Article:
The next stage after Browning when my skills at breaking up dog fights and shooting gophers for the eagle to eat qualified me for the first female animal control officer in Multnomah County (Portland). I never did get into pop music. This was the only part of my life where I did a bit of drinking. Lots of dogs barking. “Oh, where oh where has my little dog gone . .”
Dog spelled backwards . . . but I didn’t do that because I’d found the Unitarians and it was a way back to the grand, the traditional, the learned. The Scottish Presbyterian Church often sympathized with the Unitarians. In those days the UUA still used the blue hymnal with Yggdrasil on the front. Four years went quickly. Many classic familiar hymns joyously sung together until the ministers met annually to sing "Rank by rank again we stand. . ."
The years in the van circuit-riding around and around Montana were mostly in a van that played its own tune. It had had an antenna attached to one side that had been removed, leaving holes that the wind played like bagpipe drones.
My next call was in Saskatoon where the congregation always began its services, signaled its limen to cross, by playing “Fanfare for the Common Man.” I hope they still do that.
Then confusion. I had gotten hard. Narcissistic or, as my family thought in more basic terms: selfish. My brothers didn’t like me. One had had a concussion. The other, hating Portland, had moved to the SW, married, and took low level jobs. We were not a family that hugged and kissed. My father had died. It was a while before my mother died. Then the older brother took over and dispersed the home. The younger one had a daughter but we didn’t know where she was. Now I do and am packing a Christmas box for her family. She found me by finding my blog.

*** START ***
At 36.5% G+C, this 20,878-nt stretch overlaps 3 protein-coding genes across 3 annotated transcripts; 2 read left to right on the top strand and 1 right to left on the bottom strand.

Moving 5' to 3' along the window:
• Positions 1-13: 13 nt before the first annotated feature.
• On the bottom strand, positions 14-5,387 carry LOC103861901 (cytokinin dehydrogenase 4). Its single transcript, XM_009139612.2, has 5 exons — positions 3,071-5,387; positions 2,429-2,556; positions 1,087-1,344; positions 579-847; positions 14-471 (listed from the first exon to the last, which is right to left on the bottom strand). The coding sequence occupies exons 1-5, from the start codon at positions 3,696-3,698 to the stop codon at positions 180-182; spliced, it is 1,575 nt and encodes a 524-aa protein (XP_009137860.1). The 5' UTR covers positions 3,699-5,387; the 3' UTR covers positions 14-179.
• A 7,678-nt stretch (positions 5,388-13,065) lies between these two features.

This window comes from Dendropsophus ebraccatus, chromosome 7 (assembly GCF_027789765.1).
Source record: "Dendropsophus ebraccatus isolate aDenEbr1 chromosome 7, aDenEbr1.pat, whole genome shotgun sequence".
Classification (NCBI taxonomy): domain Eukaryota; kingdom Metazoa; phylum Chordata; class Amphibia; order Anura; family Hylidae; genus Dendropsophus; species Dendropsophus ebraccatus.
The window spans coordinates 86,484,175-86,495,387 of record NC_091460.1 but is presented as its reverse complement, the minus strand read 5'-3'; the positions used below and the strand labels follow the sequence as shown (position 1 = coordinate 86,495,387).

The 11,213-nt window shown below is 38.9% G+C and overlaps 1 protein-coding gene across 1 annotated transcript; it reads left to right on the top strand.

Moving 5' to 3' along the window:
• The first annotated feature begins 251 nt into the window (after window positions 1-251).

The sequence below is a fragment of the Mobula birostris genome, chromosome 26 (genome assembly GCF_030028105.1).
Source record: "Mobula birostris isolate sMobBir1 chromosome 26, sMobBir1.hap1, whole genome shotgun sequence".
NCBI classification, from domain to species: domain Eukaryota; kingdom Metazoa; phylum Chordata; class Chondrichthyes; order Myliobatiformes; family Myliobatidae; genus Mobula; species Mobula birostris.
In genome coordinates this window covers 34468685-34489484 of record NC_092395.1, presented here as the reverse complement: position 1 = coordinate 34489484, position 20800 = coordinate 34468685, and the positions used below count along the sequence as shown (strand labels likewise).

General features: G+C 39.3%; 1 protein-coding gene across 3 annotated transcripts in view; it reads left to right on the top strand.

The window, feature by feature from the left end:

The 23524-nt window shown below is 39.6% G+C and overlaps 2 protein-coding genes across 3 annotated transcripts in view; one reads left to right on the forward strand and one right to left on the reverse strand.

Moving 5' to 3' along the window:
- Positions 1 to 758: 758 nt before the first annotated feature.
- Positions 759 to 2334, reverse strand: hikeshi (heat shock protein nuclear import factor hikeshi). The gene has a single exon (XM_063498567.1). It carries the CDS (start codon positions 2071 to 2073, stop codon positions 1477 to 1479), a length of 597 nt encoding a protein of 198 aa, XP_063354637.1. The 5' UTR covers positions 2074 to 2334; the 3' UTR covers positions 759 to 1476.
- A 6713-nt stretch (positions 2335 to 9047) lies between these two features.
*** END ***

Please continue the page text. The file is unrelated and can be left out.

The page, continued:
Bob’s children died young. One of his grandchildren died. I don’t know the great-grandchildren but none have died. Bob's own death was painful, then mercifully sudden in the rough little bathroom of the Scriver Studio while waiting for a pour of bronze in his foundry. "Bronze Inside and Out" is about him.
DRK called from the rez to tell me. Bob’s funeral was in the old Browning High School gymnasium. Earl Old Person told stories about when Bob was his teacher, and they put an eagle feather in his coffin. The Catholic priest presided.
I had attended Bob’s father’s funeral in the old Masonic Hall but I don’t even know where his mother’s funeral was held. I presume in the Methodist church in Browning where I took the pulpit for a year and Bob funded one of the stained glass windows. The family never attended there. They had supported the earlier Presbyterian church that was folded into the Methodists. Everyone is buried in Cut Bank, except his fourth wife who was cremated and thrown into the sea from Vancouver, BC where she had built a house. Her name is on the headstone but the grave is empty. That about sums it up.
In terms of family I failed everyone miserably, so I have sympathy for Elizabeth II. But at least I did get “the book” written. Not just a blog, but now, through Scribr, gone feral in the world on the Internet. And Lilibet’s story is a series on television during a pandemic. Oh, fate plays tricks!